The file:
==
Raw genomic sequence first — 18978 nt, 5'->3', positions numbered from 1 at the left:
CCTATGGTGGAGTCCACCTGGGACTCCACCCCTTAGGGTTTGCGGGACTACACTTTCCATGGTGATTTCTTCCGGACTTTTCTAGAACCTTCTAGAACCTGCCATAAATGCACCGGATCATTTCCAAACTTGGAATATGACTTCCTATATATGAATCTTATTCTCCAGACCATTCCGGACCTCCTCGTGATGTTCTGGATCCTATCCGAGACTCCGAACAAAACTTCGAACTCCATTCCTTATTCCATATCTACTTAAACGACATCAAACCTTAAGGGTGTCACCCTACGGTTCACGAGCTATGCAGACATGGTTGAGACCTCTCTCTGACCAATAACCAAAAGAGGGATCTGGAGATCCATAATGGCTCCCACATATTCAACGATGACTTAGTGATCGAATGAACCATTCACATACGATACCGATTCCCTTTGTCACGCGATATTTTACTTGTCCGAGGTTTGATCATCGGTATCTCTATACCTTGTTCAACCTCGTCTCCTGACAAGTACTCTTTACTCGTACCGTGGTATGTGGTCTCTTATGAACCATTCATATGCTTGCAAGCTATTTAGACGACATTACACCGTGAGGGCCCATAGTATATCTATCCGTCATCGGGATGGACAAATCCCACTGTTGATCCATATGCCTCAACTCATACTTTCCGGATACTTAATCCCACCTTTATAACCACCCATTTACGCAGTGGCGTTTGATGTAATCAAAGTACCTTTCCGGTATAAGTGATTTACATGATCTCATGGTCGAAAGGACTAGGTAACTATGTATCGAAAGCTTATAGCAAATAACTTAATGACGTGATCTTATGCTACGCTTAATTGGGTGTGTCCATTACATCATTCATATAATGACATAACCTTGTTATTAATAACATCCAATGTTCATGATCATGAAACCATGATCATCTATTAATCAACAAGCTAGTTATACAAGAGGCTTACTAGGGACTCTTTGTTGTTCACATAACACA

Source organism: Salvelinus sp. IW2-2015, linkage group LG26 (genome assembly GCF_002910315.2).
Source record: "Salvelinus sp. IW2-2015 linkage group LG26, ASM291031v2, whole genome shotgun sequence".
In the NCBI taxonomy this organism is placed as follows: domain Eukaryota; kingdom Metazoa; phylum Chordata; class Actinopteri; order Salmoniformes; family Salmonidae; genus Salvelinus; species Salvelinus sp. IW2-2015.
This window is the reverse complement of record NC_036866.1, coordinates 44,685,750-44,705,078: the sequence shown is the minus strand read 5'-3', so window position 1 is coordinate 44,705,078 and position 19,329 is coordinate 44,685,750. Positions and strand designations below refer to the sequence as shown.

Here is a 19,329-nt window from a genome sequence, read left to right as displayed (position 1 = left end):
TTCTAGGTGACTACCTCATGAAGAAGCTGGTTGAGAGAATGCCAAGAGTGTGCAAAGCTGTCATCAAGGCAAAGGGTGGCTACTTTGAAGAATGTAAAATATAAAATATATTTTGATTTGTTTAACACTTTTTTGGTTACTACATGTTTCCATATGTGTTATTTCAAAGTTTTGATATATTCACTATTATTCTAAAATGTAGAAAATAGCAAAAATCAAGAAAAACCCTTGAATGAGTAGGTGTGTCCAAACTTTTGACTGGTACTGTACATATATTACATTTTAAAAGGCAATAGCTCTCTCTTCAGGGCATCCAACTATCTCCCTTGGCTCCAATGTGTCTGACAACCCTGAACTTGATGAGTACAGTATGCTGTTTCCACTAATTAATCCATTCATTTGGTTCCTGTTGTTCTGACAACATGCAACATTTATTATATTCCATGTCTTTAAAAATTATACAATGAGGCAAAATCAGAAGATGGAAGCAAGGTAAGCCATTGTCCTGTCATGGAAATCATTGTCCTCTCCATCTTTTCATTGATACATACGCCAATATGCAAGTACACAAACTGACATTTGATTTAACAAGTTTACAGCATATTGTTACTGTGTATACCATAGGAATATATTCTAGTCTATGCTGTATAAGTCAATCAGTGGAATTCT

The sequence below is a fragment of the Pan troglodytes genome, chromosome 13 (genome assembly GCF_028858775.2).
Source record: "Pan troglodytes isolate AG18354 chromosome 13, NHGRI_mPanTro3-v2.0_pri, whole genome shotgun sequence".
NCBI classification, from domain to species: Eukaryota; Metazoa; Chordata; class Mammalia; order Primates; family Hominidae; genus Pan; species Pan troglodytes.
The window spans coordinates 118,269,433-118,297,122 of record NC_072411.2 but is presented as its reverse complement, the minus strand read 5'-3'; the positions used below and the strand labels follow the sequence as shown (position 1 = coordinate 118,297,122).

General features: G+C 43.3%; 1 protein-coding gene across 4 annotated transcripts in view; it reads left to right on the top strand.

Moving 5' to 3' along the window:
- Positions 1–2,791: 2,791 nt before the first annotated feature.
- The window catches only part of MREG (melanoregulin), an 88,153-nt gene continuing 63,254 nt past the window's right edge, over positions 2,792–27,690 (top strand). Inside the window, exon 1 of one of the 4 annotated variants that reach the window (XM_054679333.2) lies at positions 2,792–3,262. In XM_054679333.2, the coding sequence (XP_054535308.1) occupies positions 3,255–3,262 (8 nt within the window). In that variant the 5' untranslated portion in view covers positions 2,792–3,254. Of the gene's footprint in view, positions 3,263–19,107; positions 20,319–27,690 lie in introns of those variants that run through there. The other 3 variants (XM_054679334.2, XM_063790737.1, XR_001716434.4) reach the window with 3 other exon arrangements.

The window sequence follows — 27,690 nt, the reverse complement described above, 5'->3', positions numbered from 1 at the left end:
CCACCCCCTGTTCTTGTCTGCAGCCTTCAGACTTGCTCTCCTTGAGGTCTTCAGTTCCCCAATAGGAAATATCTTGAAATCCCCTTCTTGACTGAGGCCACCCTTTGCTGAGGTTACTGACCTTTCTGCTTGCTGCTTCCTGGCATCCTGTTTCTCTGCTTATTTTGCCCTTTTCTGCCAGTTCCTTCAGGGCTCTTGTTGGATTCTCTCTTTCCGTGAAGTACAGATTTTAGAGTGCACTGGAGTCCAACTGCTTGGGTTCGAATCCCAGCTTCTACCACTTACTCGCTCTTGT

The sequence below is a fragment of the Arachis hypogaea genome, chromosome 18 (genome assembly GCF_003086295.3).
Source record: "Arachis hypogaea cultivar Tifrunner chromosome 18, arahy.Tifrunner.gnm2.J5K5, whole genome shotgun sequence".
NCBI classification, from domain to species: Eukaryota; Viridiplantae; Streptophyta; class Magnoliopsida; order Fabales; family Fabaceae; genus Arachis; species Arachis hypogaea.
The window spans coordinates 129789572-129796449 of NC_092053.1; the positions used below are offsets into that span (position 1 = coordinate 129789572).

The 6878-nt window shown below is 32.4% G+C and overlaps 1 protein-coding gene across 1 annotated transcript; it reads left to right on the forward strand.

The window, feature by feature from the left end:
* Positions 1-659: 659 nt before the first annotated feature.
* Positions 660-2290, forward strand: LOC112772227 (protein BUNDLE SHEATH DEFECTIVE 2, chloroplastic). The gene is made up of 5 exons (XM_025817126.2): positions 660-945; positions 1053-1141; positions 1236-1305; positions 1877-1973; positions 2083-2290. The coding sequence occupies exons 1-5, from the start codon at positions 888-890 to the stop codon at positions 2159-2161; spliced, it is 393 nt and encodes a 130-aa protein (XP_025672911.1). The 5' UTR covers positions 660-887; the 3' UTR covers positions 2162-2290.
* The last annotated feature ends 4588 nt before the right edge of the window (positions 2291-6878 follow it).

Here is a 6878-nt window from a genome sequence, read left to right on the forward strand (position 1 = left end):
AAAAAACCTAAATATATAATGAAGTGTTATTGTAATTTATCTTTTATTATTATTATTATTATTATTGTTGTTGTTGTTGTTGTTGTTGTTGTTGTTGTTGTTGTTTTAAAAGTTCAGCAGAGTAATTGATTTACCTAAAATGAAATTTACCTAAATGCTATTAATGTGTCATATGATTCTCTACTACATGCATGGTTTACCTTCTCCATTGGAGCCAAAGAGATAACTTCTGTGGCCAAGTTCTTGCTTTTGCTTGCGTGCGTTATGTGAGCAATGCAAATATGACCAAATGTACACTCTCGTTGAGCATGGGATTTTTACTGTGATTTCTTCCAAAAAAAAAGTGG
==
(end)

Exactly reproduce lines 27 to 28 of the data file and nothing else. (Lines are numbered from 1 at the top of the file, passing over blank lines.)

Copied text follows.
* The last annotated feature ends 4588 nt before the right edge of the window (positions 2291-6878 follow it).

Here is a 6878-nt window from a genome sequence, read left to right on the forward strand (position 1 = left end):